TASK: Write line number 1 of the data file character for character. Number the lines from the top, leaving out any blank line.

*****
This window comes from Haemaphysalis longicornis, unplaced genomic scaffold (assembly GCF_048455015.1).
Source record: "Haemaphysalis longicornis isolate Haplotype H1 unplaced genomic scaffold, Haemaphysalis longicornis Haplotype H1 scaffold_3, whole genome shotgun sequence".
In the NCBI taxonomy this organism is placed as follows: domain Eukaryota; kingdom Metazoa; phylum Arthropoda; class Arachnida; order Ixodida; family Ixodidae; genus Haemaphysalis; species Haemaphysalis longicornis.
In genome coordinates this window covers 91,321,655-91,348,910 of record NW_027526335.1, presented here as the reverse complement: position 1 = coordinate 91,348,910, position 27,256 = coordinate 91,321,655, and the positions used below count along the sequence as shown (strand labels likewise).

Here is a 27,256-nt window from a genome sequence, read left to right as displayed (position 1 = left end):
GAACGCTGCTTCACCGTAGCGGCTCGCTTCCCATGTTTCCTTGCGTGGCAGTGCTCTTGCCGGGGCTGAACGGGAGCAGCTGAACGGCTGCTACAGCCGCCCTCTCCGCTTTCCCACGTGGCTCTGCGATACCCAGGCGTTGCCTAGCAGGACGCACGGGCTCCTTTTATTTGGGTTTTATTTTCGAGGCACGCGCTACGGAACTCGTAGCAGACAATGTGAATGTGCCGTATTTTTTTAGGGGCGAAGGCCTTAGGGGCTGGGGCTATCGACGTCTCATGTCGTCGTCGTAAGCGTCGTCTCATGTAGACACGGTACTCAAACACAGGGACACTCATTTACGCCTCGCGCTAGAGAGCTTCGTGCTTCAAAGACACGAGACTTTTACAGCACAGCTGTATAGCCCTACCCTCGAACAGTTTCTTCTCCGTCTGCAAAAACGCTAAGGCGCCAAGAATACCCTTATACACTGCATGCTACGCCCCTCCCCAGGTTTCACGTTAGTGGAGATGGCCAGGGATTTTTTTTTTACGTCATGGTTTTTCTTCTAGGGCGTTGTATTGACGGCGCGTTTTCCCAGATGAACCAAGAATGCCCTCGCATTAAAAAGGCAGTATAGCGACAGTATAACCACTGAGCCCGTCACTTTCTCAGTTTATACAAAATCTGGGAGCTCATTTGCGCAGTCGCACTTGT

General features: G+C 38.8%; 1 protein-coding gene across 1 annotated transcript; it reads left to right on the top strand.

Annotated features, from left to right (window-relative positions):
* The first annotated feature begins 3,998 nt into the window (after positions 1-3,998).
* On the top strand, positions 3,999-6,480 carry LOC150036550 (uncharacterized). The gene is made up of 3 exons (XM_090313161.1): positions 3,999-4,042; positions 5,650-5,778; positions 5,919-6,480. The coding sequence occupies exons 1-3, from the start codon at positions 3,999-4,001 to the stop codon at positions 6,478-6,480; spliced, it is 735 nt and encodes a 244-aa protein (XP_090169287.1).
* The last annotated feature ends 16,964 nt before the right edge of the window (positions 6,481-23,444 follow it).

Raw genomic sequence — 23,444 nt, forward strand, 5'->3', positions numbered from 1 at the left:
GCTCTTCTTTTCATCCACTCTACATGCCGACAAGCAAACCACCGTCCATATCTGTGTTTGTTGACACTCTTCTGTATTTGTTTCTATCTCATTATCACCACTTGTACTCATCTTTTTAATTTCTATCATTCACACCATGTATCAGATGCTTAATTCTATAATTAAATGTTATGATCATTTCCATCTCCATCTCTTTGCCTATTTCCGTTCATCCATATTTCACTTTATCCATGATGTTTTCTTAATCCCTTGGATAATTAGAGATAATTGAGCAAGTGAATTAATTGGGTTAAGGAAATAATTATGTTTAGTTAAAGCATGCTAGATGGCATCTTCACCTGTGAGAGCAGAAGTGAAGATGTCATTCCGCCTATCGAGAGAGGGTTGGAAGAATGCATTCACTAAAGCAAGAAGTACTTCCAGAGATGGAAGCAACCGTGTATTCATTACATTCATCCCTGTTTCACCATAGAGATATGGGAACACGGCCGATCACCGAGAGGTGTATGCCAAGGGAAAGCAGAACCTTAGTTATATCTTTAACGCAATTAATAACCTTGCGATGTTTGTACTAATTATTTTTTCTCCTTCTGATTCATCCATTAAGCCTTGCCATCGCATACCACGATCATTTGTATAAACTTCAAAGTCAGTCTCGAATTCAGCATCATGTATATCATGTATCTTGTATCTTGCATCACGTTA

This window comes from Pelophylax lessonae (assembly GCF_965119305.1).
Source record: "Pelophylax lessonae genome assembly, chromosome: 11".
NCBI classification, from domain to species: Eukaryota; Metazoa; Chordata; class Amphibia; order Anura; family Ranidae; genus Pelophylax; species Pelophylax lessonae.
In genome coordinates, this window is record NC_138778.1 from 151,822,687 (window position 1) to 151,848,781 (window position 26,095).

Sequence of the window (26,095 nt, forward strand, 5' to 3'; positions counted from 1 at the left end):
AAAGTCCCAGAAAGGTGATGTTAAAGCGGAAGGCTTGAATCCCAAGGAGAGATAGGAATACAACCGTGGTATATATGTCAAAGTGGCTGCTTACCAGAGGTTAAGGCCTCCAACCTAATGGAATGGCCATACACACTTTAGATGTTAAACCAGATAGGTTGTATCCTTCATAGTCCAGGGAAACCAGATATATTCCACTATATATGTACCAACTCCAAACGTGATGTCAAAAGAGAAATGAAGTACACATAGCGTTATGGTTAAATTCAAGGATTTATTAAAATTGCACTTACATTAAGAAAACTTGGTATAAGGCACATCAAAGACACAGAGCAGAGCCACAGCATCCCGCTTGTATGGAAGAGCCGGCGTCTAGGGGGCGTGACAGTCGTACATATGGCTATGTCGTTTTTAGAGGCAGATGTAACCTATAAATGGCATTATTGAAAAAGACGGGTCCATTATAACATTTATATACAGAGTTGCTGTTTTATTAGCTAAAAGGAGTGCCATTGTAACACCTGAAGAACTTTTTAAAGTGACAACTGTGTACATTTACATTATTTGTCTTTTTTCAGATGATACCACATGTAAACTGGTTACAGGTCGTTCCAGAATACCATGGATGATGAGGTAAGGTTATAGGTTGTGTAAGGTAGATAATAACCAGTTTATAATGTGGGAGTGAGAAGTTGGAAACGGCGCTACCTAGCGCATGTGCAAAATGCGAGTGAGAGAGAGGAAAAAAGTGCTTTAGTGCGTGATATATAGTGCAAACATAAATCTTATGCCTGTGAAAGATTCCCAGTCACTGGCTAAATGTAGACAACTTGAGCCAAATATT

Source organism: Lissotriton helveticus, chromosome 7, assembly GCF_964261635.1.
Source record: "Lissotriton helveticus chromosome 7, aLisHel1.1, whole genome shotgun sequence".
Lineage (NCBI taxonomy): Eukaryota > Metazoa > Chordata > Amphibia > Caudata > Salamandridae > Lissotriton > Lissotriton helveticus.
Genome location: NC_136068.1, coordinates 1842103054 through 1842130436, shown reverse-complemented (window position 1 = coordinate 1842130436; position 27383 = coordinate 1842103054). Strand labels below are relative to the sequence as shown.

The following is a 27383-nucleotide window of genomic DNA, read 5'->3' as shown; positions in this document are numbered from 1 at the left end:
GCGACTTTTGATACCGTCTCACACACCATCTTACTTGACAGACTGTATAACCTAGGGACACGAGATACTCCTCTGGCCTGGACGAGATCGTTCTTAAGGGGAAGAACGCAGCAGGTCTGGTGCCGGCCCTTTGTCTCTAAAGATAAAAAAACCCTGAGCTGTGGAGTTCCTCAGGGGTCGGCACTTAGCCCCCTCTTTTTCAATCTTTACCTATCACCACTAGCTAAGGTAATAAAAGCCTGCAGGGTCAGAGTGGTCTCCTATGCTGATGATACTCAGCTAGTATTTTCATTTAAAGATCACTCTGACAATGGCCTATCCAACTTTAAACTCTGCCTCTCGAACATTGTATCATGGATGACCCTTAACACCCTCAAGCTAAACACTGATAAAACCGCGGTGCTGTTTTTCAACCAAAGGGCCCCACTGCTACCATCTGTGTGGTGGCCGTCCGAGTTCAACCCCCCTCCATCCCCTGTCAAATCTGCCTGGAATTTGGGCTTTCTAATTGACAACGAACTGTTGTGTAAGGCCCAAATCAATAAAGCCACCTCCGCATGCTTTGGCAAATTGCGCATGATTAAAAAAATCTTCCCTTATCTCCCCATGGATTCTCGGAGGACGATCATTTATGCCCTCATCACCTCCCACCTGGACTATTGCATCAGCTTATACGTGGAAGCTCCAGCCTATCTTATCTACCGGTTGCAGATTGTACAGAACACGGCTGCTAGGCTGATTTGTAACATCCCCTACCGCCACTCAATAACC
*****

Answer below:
This window comes from Haemaphysalis longicornis, unplaced genomic scaffold (assembly GCF_048455015.1).